2. At some point, raising the minimum wage will substantially reduce employment. I mentioned earlier that the evidence on this has so far been mixed, but that is only because the minimum wages of the past have been extremely low, affecting fairly few workers. We can debate where that threshold is, but my guess is when we start talking about minimum wages above $10 an hour, I think we will start seeing consistent, statistically significant effects where a minimum wage hike lowers aggregate employment.
  3. A minimum wage cannot achieve substantial amounts of redistribution. I say this because I think it is fairly uncontroversial that minimum wage workers are low-productivity workers. Theory says that no matter what minimum wage you impose, you will not induce firms to pay more than a worker's marginal product. Hence, there is an upperbound to the kind of redistribution that can be done with minimum wage policies, and it is quite low. What we can do is use minimum wage laws to make sure that workers are not being paid less than their marginal products--which happens in monopsonistic labor markets. The extent of monopsony, of course, is industry and locale-specific, so strictly speaking there should not be a minimum wage, but a bunch of job-dependent minimum wages, rather like what Australia tries to do.
  4. The income tax code is the best way to redistribute. As the Mirrleesian optimal tax literature says, we want to our redistributionary policy to be as close to lump-sum as possible, to minimize deadweight losses. However, we cannot directly observe worker productivity types so lump-sum transfers are impossible. That's ok because the government can observe something that is very highly correlated with worker types, namely their incomes. Hence, the best way to redistribute is through income taxation, with negative income taxes for the poor and very high tax rates on the very rich. A GBI that phases out gradually as income rises, and which is financed by progressive taxation on incomes above that, is very close to optimal tax policy.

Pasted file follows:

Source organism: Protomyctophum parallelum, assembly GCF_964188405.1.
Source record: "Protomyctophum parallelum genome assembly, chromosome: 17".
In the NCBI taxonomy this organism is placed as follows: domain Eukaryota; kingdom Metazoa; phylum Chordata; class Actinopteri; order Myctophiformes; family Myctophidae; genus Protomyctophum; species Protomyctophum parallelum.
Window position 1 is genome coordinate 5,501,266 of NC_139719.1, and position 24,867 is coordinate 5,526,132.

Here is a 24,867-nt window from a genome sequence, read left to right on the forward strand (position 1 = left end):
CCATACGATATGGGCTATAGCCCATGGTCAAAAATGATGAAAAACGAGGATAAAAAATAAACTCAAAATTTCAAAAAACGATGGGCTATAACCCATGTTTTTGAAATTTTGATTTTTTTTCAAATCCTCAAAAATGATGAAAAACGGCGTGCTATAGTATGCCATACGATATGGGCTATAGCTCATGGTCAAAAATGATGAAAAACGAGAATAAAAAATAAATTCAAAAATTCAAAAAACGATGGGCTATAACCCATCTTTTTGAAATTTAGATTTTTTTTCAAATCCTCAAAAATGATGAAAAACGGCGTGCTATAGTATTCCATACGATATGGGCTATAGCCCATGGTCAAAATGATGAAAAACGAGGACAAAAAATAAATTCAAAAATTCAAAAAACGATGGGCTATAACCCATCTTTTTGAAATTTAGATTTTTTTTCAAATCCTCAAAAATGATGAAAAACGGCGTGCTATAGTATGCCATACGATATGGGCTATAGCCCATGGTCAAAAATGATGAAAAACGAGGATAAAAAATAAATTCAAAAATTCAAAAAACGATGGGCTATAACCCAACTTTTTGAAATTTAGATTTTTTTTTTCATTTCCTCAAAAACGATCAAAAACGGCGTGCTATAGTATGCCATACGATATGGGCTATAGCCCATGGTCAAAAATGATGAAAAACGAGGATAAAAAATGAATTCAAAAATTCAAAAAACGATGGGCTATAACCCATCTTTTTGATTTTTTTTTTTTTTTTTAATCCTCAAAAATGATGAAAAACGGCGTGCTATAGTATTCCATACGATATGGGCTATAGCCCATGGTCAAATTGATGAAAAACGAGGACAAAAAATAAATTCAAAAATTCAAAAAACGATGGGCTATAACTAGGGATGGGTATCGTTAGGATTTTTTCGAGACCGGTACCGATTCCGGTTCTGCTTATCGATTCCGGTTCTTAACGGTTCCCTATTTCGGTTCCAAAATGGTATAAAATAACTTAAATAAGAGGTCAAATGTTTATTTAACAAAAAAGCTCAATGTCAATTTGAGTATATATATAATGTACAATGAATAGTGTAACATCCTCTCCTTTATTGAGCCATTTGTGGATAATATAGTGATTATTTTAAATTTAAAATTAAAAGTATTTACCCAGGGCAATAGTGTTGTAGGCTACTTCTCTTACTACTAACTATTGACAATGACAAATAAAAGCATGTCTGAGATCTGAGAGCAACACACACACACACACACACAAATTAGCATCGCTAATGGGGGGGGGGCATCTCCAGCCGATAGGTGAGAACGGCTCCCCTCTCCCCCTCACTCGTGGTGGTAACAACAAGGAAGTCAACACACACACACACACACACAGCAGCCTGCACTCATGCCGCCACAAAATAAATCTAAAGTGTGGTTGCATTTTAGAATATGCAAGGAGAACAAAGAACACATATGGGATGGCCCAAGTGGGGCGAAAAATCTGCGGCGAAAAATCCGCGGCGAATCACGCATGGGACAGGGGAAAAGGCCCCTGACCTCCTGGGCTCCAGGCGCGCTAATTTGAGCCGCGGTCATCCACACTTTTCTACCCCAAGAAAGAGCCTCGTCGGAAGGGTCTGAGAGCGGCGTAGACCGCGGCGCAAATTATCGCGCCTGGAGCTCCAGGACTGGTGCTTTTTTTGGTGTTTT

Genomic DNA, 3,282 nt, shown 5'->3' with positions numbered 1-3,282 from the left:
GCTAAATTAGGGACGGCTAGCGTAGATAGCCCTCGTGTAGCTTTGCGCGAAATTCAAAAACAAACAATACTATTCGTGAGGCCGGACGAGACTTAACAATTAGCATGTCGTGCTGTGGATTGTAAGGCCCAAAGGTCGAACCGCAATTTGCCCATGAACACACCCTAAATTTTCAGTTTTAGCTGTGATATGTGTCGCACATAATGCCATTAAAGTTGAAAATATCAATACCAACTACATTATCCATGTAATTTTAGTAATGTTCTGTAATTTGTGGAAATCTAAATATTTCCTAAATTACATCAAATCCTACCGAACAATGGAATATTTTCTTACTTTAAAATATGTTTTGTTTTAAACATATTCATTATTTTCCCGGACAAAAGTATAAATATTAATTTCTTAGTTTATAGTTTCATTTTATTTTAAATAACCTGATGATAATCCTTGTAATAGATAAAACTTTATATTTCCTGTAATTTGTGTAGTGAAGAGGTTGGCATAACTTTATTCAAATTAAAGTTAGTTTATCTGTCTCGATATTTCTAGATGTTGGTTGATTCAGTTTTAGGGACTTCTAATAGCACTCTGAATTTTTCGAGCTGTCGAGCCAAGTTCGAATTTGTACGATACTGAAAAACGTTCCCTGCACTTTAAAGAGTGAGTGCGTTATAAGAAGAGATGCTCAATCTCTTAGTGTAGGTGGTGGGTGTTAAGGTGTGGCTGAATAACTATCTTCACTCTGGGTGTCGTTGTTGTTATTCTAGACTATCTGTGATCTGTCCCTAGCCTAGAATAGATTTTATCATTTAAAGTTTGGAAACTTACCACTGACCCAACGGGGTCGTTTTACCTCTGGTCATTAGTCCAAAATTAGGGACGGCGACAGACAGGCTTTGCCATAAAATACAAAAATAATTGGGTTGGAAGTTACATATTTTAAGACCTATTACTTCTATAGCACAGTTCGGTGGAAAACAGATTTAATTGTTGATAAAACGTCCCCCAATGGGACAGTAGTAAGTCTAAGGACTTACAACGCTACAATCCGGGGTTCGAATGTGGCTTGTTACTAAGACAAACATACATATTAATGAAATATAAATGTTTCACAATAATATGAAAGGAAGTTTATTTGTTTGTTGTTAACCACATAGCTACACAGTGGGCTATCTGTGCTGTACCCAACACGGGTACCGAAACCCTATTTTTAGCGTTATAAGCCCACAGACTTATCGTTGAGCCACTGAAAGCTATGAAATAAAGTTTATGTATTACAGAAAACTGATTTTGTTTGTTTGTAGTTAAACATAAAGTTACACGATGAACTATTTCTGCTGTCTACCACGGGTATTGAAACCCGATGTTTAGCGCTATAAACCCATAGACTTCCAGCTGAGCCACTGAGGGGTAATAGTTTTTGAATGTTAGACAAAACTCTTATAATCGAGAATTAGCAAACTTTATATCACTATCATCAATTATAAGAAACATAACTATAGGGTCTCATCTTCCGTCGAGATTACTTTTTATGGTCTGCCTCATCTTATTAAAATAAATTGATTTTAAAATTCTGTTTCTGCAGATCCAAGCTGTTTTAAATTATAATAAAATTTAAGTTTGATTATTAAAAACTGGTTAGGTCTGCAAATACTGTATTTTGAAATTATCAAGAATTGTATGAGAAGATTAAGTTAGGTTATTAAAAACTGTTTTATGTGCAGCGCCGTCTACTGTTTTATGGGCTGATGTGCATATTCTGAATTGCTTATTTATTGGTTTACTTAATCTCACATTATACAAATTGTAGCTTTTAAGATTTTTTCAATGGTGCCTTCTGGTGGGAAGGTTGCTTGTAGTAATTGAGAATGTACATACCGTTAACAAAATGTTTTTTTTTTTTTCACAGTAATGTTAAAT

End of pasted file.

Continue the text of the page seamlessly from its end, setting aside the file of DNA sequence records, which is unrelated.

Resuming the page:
5. Unless you plan to implement state-contingent minimum wages (like Ashok Rao's proposal), aggregate demand considerations are irrelevant. I see a lot of left-wing commentary about how a higher minimum wage would improve the economy by giving people more money to spend. That would be great right now, while demand is too low, but in the long-run, prices will equilibrate demand with supply. Thus, while demand-side policies can be welfare-improving in the short periods where the economy is operating away from the long-run equilibrium, if made permanent they would become net-welfare-reducing by actually reducing long-run aggregate supply.
Max 12/11/2013 02:06:00 PM
"Theory says that no matter what minimum wage you impose, you will not induce firms to pay more than a worker's marginal product. Hence, there is an upperbound to the kind of redistribution that can be done with minimum wage policies, and it is quite low."

You mean, without increasing unemployment, right? Because if you're willing to tolerate some unemployment, then the potential redistribution - from consumers not employers - is large.